header
Rights

Child Rights Activists Urge NCPCR to Withdraw Order on Emptying Child Care Institutions

"The NCPCR’s “one size fits all” approach and its assumption that restoration is the only option belies the experiences of children who have been subjected to physical and sexual violence, neglect and exploitation within the family," the statement reads.

New Delhi: Civil society organisations and child rights activists have expressed their displeasure and concern at the National Commission for the Protection of Child Rights’ (NCPCR’s) order to district magistrates in eight states, asking them to return all children in child care institutions to their families or find them an alternative, like a foster home.

The eight states mentioned by the NCPCR – Tamil Nadu, Andhra Pradesh, Telangana, Mizoram, Karnataka, Kerala, Maharashtra and Meghalaya – account for about 72% of all children in child care institutions across the country. Beginning in a phased manner, this exercise will later be extended to the whole country, the commission said.

NCPCR chairman Priyank Kanoongo had defended this decision by saying that all children should grow up in a familial environment. “The principle of the Juvenile Justice Act is to keep children with families and keeping children in child care homes must be the last resort till all attempts are made to give them an atmosphere of home,” he said. He also said that ‘poverty’ is not a good enough reason to place a child in a shelter home. The district magistrates must ensure that in such cases, the family has access to social welfare schemes, the NCPCR said.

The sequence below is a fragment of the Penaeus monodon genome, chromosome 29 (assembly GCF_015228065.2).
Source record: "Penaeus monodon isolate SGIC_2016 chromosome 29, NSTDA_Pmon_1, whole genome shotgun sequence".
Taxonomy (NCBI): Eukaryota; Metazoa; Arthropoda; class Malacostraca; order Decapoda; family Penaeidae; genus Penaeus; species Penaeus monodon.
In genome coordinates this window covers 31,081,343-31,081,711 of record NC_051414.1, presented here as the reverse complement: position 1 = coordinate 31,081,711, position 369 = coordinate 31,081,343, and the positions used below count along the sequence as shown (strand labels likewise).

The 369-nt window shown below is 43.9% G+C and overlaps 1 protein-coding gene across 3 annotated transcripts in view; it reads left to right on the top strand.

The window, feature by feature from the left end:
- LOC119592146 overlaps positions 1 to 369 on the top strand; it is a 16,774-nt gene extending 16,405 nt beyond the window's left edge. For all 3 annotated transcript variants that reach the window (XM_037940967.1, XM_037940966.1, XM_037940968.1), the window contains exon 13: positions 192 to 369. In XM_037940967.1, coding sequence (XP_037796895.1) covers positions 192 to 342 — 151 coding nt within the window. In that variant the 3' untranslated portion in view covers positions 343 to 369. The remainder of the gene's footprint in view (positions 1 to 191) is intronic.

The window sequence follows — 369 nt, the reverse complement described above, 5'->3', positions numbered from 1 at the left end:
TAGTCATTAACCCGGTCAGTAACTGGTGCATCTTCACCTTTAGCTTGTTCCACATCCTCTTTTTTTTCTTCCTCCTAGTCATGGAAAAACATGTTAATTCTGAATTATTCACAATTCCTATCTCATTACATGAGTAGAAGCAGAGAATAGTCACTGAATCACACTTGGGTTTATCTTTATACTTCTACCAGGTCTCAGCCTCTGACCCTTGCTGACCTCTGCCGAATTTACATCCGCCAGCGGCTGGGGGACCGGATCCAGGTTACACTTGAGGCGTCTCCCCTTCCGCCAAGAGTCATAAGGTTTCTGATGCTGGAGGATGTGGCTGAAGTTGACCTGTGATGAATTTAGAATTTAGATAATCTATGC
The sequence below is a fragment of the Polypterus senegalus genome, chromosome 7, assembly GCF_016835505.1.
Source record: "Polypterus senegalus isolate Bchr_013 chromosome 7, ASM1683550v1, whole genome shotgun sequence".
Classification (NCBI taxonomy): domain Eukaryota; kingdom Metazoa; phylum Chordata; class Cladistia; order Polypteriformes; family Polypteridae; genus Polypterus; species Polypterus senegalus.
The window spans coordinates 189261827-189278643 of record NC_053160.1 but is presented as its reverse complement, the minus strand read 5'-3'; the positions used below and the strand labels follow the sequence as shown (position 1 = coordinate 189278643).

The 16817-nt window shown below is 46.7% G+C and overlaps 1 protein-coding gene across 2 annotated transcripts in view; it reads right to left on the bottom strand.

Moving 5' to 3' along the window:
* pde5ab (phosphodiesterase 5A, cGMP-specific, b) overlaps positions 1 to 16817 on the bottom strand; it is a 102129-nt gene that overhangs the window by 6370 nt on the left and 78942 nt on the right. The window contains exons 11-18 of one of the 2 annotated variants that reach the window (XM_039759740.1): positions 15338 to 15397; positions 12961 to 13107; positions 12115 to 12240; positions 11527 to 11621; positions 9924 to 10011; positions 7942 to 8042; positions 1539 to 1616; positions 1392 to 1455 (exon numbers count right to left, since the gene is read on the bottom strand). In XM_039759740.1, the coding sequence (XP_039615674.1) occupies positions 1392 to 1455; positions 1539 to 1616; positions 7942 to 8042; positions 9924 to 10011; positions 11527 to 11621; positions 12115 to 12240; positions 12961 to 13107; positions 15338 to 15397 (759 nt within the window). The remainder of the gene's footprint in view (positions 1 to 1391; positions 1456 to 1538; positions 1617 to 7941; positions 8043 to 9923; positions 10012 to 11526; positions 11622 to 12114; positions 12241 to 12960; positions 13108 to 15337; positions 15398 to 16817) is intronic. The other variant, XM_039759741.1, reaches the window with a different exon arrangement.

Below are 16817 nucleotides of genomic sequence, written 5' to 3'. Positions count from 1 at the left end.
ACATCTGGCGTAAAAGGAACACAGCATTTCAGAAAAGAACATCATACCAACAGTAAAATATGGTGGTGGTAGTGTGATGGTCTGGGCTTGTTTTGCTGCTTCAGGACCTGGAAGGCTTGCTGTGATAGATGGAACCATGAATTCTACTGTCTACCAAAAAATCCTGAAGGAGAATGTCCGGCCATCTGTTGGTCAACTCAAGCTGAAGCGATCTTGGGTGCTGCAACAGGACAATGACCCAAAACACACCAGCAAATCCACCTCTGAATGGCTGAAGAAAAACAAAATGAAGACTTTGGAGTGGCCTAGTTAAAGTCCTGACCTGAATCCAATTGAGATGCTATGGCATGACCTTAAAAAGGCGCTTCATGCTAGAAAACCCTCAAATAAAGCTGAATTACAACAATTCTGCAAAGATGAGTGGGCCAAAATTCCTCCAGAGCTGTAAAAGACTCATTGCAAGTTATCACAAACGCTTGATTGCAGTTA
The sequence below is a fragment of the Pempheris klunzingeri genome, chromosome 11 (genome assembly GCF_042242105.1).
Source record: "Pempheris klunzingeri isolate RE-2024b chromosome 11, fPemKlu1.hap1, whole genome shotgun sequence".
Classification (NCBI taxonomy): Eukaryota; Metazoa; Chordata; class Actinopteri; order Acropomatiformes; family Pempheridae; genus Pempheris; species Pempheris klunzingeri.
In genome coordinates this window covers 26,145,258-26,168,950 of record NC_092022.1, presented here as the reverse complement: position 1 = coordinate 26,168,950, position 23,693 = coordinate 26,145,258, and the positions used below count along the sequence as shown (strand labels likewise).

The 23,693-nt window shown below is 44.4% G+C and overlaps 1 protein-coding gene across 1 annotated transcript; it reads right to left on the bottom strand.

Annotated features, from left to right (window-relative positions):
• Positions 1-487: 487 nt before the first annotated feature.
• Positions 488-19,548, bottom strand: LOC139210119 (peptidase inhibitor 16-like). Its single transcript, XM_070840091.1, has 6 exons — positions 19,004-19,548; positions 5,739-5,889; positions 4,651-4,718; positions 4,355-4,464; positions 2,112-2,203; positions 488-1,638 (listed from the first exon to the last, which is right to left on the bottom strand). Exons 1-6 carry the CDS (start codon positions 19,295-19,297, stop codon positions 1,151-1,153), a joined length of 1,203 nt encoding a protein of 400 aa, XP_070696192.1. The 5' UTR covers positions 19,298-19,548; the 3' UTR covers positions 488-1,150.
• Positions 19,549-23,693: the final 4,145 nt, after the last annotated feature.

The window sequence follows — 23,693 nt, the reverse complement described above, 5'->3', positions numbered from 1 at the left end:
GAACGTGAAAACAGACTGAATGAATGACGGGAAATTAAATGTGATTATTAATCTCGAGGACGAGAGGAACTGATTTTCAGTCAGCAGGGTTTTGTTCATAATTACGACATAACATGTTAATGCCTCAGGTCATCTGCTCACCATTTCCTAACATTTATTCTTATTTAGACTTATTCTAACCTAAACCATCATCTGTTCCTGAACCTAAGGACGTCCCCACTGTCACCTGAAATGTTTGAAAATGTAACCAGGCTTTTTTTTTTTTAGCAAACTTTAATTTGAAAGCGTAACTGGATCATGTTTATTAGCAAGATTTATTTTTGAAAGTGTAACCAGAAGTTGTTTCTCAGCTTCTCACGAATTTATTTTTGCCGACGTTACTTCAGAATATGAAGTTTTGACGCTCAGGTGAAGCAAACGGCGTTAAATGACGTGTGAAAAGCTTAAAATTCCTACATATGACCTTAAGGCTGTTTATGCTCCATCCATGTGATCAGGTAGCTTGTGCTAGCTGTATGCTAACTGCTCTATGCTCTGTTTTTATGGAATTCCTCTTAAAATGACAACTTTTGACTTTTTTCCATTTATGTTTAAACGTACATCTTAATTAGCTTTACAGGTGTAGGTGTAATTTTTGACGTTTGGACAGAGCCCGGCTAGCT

Also read: Kanpur Case Proves We Need to Do Better for Children in India’s Shelter Homes

Nearly 800 civil society groups and child rights activists, however, have said that this is a very risky decision that may endanger children. “Despite our firm belief that institutionalisation must be the last resort, we wish to state that removing children from institutional care, irrespective of regard for their peculiar and particular circumstances and bypassing due process will inevitably push many children into situations of greater risk of violence, abuse, neglect, and exploitation,” their statement says.

The NCPCR, they believe, is violating the Juvenile Justice Act. While in the long-term de-institionalisation should be the goal, it cannot be achieved in this blanket manner without adequate precautions and steps being taken to protect the children, the activists argue. “The NCPCR’s “one size fits all” approach and its assumption that restoration is the only option belies the experiences of children who have been subjected to physical and sexual violence, neglect and exploitation within the family,” the statement reads.

“There is no mention of preparing children and their families for restoration nor for ensuring that the alternative care system has the capacity to support children who can be restored, without subjecting them to greater distress,” it continues. “Individual care plans are an essential part of restoration orders and contain a pre-release and post-release component, emphasising not just the significance of individualised intervention but also preparedness for restoration and follow-up, which will receive a setback if a blanket restoration drive is carried out in the manner indicated in the letter.”

Also read: In Shattered Post-Lockdown Economy, Govt Must Keep a Strict Eye on Child Labour

They also argued that the NCPCR is exceeding its mandate through this order. They demanded that the letter sent to the states be withdrawn immediately, and social audits of child care institutions be released in the public domain. They also asked the relevant ministries to ensure that the Juvenile Justice Act is properly implemented, and that child care institutions have the staff and resources they require.

The full text of the statement and list of signatories is below.

Statement on NCPCR letter to DMs by The Wire on Scribd